Western Cape Covid-19 infections out of control, warns economist

President Cyril Ramaphosa in Elsies River, one of the communities in Cape Town's badly hit Tygerberg health sub-district.
President Cyril Ramaphosa in Elsies River, one of the communities in Cape Town's badly hit Tygerberg health sub-district.
Image: Sunday Times/Esa Alexander

The biggest numerical leap so far in confirmed Covid-19 cases in the Western Cape has coincided with a report saying the disease is "essentially out of control" in the province.

Cases increased by 535 (13%) to 4,584 on Friday, meaning the Western Cape now has 56% of all detected infections nationally, even though it has only 15% of the population.

The City of Cape Town alone is responsible for 49% of SA's confirmed cases after increasing its tally by 468 in a day.

A policy brief by the research organisation Trade & Industrial Policy Strategies (Tips), which looked at cases up to Tuesday, said "significant change" was needed in the handling of the outbreak in Cape Town.

On Thursday, health minister Zweli Mkhize said he and President Cyril Ramaphosa would visit the Western Cape next week to deal with a "cluster outbreak".

"We need to find a mechanism to go into those areas and deal with the outbreak more strongly. We will work with [local authorities] and see what additional reinforcements are needed,” he said.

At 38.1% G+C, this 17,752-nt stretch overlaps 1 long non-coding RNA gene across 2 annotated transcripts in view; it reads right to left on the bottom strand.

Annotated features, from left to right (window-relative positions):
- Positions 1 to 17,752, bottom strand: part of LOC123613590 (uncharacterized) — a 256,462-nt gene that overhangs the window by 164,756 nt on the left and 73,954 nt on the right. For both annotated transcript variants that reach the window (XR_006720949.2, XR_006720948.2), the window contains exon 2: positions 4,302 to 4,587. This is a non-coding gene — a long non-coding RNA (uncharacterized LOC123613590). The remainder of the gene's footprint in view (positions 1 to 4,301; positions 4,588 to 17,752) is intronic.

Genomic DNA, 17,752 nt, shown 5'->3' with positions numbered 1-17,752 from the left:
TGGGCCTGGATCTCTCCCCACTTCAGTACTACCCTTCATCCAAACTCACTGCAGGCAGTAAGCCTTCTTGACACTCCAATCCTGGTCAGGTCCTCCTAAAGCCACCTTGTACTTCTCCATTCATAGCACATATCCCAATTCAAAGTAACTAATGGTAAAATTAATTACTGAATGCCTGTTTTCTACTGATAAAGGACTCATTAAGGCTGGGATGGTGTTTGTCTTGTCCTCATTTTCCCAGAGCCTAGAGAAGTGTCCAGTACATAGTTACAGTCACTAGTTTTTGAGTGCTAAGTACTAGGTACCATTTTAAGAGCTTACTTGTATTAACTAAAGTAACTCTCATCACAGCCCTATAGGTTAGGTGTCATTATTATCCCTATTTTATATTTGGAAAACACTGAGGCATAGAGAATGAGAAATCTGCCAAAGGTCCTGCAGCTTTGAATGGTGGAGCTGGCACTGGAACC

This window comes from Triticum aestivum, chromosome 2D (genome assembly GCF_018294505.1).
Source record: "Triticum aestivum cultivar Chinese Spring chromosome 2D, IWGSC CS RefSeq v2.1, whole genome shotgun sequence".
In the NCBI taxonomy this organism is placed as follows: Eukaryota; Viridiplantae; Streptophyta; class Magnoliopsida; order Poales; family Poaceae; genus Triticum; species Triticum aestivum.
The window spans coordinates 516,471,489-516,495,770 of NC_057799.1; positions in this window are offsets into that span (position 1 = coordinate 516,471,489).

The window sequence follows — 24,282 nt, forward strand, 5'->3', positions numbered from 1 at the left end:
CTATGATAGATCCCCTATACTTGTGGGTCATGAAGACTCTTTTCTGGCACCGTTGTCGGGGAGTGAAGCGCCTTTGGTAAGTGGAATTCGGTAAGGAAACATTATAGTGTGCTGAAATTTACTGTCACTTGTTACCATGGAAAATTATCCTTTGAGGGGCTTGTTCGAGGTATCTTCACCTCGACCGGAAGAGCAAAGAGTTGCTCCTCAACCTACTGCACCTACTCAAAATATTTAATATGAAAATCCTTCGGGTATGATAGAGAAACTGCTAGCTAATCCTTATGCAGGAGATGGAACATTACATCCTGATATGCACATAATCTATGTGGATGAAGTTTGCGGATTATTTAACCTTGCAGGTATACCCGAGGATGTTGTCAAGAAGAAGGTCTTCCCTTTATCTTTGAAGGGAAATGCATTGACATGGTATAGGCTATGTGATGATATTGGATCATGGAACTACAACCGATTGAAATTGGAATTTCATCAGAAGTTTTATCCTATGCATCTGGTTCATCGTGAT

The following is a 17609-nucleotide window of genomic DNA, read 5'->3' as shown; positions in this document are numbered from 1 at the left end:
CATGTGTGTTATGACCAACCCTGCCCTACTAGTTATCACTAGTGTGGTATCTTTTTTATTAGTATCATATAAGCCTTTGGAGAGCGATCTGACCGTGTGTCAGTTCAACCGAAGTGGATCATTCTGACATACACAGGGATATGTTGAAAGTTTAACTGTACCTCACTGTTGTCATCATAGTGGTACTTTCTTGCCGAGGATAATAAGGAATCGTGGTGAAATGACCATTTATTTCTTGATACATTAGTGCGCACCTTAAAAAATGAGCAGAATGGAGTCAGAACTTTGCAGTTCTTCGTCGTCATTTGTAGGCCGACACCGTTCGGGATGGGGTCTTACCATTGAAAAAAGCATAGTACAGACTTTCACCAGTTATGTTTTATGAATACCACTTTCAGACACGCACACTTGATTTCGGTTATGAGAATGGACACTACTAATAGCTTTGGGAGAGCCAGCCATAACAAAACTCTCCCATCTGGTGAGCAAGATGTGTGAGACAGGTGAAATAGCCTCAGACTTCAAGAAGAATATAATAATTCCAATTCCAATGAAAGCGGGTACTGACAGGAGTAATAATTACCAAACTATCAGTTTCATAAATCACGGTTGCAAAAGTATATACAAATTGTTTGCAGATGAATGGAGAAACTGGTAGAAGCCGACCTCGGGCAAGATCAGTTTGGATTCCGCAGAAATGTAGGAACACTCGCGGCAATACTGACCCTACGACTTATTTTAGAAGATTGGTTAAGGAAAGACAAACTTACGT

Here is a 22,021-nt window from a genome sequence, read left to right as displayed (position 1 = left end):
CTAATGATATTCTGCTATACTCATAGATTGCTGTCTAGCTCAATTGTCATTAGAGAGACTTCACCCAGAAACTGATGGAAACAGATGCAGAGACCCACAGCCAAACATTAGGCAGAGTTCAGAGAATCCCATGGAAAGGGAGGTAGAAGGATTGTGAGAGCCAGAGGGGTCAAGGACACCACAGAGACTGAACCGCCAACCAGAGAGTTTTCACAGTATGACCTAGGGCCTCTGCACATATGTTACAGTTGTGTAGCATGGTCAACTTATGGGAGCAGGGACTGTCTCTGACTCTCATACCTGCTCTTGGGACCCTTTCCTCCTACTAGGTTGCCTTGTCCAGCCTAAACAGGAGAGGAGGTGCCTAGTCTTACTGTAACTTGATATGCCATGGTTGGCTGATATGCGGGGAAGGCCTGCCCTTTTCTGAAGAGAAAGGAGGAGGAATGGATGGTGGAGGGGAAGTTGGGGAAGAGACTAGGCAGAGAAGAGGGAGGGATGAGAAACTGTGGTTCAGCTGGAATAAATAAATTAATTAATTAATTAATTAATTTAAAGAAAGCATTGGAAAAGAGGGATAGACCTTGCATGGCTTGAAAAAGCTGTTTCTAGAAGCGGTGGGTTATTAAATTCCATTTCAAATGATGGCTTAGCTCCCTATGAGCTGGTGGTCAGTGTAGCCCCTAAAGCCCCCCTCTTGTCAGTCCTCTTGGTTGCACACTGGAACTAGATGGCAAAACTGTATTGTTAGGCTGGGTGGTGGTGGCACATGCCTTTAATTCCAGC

Reported cases by province from March 30 to May 5.
Reported cases by province from March 30 to May 5.
Image: Trade & Industrial Policy Strategies

Economist Neva Makgetla, who wrote the Tips brief, said one option would be to move Cape Town back to level 5 of lockdown.

"Alternatively, stronger measures are needed to identify and isolate cases and to improve on physical distancing and sanitation with the level 4 framework.

"Whatever approach is adopted, a central problem remains securing community support and making it easier for people to maintain physical distance and quarantine."

A seven day rolling average of new cases by province between March 30 and May 5.
A seven day rolling average of new cases by province between March 30 and May 5.
Image: Trade & Industrial Policy Strategies

Makgetla said the rapid spread in infections "appears to largely centre on informal settlements in Cape Town, which are unusually densely populated".

On Friday, according to the province's Covid-19 dashboard, 68 new cases in Khayelitsha had taken the township's per capita infection rate to 146 per 100,000. The number of infections has grown by 94% in a week and 298% in a fortnight.

Average daily growth rate in Covid-19 cases.
Average daily growth rate in Covid-19 cases.
Image: Trade & Industrial Policy Strategies

Both numbers were eclipsed by the Tygerberg health sub-district, which recorded 145 new infections, a daily increase of 22.6%.

Tygerberg, which includes Bellville and densely populated suburbs such as Langa, Delft, Belhar, Elsies River and Bonteheuwel, has seen a 521% increase in infections in a fortnight and is responsible for 11% of confirmed cases nationally.

Reported weekly cases per 100,000 by province.
Reported weekly cases per 100,000 by province.
Image: Trade & Industrial Policy Strategies

"Other provinces have seen surges in new cases, but so far nothing of the order of magnitude or the duration experienced in the Western Cape," said Makgetla.


Would you like to comment on this article or view other readers' comments? Register (it’s quick and free) or sign in now.

Speech Bubbles

Please read our Comment Policy before commenting.